You love buying your shirts when they go on sale. And who can resist a buy-one-get-one-free offer? So when our stocks go on sale, why do we bemoan their low prices?

Smart investors like Warren Buffett or Marty Whitman love it when their stocks are suddenly selling at bargain-basement prices. For them, these companies become no-brainer buys.

The investors who populate the Motley Fool CAPS community also like a bargain, apparently. Below, you'll find five stocks whose shares are selling at least 50% below their 52-week highs, but which still earn top honors from our investor-intelligence database. Consider it a BOGO sale on stocks.

Stock

CAPS Rating

% Off 52-Week High

Huntsman (NYSE:HUN)

*****

83%

Patriot Coal (NYSE:PCX)

*****

95%

Penn West Energy (NYSE:PWE)

*****

70%

Taseko Mines (NYSE:TGB)

*****

74%

Trinity Industries (NASDAQ:TRN)

*****

72%

Naturally, we want you to look a bit closer at these stocks before buying. You can get low-priced appliances in the dent-and-ding section of your home-remodeling superstore, but their quality might not be so good. Same thing here: Make sure there's nothing seriously wrong with the company before you plug it into your portfolio.

Take two, they're small
It's been a long trip down for coal prices since they topped out at $140 a ton last summer. With demand low and prices lower, supplies still remain high, leading the third- and fourth- largest coal miners, Patriot Coal and Massey Energy (NYSE:MEE), to initiate production cuts.

The move should help bring supplies in line with costs. Patriot's production costs exceed the market price plus freight for coal not already sold, according to analysts. In addition, the current spot price for Appalachian steam coal is $48 a ton, nearly $10 a ton below Patriot's reported costs for last year.

Production cuts in Appalachia have risen to about 16 million tons year to date, taking output down more than 6%. When you add in reductions from Illinois and the Powder River Basin out west, total U.S. coal production has been slashed by 4%, or 51 million tons, of 2008's total output.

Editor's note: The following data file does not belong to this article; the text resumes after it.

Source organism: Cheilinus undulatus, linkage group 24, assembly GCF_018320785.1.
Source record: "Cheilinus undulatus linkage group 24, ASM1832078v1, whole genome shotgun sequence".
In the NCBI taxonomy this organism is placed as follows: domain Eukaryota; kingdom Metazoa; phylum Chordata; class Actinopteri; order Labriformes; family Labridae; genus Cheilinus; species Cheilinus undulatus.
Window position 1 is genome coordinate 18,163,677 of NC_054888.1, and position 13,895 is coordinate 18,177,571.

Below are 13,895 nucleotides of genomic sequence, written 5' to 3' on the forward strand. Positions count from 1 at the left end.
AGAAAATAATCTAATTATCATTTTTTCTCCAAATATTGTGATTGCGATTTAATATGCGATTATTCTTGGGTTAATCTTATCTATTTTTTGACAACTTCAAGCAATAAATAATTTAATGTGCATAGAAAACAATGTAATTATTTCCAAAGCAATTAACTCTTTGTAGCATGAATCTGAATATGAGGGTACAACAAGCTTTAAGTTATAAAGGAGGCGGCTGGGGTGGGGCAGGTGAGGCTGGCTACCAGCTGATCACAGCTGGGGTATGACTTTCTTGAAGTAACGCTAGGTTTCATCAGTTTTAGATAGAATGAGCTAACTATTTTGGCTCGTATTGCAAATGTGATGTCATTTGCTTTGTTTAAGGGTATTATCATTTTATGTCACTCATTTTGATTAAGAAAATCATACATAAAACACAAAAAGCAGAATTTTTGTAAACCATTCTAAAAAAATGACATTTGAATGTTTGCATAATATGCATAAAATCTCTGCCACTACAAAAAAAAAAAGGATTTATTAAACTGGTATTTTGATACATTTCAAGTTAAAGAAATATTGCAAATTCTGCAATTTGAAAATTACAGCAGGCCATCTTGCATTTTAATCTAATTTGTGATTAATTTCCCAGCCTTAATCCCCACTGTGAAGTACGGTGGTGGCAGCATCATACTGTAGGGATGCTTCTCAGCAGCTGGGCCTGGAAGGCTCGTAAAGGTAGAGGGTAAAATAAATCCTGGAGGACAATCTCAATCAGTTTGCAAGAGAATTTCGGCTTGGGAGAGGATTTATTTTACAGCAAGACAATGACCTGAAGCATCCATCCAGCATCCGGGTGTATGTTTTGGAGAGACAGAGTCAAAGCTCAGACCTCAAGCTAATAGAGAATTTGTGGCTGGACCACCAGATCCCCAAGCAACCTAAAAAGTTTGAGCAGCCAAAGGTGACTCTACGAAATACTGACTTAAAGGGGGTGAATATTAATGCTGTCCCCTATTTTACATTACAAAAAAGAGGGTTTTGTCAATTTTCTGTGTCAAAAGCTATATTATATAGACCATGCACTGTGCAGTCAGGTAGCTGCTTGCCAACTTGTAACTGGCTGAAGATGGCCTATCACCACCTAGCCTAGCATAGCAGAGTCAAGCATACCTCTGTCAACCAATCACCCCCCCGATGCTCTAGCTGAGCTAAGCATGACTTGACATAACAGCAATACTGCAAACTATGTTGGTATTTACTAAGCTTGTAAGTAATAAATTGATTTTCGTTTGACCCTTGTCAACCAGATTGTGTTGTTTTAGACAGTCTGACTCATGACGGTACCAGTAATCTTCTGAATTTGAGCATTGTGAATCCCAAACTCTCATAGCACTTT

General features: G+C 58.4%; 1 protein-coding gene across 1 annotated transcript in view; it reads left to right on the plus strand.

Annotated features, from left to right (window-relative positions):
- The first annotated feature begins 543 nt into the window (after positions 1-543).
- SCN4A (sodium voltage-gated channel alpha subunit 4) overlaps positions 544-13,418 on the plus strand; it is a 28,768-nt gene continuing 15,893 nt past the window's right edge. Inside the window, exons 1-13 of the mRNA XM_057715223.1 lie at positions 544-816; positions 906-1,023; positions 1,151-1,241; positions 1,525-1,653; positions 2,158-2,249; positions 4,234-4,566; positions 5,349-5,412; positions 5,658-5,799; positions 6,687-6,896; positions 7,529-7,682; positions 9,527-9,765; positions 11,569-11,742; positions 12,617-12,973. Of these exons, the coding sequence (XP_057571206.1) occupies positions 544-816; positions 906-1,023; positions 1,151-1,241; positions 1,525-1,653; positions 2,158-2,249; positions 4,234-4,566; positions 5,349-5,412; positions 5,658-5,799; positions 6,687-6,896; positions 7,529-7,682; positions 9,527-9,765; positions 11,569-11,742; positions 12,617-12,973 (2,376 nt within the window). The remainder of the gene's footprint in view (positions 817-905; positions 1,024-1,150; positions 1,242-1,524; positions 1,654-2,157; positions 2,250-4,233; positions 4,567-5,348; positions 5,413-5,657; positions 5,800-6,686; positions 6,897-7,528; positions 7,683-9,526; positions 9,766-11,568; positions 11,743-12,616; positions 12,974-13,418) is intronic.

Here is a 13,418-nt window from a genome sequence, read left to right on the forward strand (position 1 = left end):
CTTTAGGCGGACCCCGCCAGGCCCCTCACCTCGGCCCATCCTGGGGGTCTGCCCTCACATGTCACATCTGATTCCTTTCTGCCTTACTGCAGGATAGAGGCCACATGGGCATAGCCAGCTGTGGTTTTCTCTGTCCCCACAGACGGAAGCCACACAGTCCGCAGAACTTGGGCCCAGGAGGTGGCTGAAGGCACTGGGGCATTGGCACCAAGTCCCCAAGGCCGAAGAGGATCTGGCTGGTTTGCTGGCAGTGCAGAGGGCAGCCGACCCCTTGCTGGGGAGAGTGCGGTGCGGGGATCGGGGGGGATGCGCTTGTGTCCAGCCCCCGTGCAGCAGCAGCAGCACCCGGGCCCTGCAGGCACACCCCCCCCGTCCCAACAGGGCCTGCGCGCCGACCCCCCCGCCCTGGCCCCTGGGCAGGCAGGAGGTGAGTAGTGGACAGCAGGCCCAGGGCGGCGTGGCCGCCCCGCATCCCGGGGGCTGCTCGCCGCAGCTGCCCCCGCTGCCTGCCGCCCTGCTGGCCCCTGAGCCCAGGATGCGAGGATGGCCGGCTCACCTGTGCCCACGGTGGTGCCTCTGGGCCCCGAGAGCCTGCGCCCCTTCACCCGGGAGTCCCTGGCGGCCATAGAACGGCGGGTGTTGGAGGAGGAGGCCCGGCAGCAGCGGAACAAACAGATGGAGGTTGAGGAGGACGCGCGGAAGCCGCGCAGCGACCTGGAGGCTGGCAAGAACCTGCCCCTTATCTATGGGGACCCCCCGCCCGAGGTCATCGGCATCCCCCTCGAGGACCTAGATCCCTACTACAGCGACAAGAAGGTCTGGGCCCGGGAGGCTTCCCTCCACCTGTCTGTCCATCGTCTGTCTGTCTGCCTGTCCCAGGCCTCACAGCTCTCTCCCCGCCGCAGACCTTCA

Supply and demand aren't the only factors squeezing the coal industry. Miners have been a favorite whipping boy for environmentalists, and the new head of the EPA has indicated she's willing to pursue closer scrutiny of their operations. Regulatory delays and court challenges for permits are just a few of the tactics being used to coerce coal miners to cave in and enforce a reduced carbon footprint.

But the attack on coal may have other more wide-ranging impacts as well. Rail carrier Union Pacific (NYSE:UNP), for example, relies upon coal transportation for nearly a quarter of its revenue. It reported that over the first quarter of 2009, it's hauled 11.5% less coal than it did a year ago.

Patriot Coal is less dependent on the steel industry than some of its competitors; almost 80% of its production is sold to electric utilities. But with a fifth of its output going to domestic and global steel producers, any uptick in demand on that end will certainly help.

For that reason, CAPS All-Star member bigfish45red believes Patriot will rebound: "Steel demand will increase as economy improves,as well as cement demand. They both need hard coal to make the raw ingredients of a recovery."

Although China's steel industry has enjoyed a recent growth spurt, most analysts think those gains are ephemeral, since mills have cut back on April orders. The boost may have stemmed from China's stimulus program, which simply can't be sustained; sales' apparent slide should serve as a cautionary note for investors tempted to wade back into the sector too early.

Have half a mind
It pays to start your own research on these stocks on Motley Fool CAPS. Read a company's financial reports, scrutinize key data and charts, and examine the comments your fellow investors have made all from a stock's CAPS page.

Sign up today for the completely free service, and tell us whether these stocks are twice as good at half the price.

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Fool contributor Rich Duprey owns shares of Huntsman but does not have a financial position in any of the other stocks mentioned in this article. You can see his holdings here. The Motley Fool has a disclosure policy.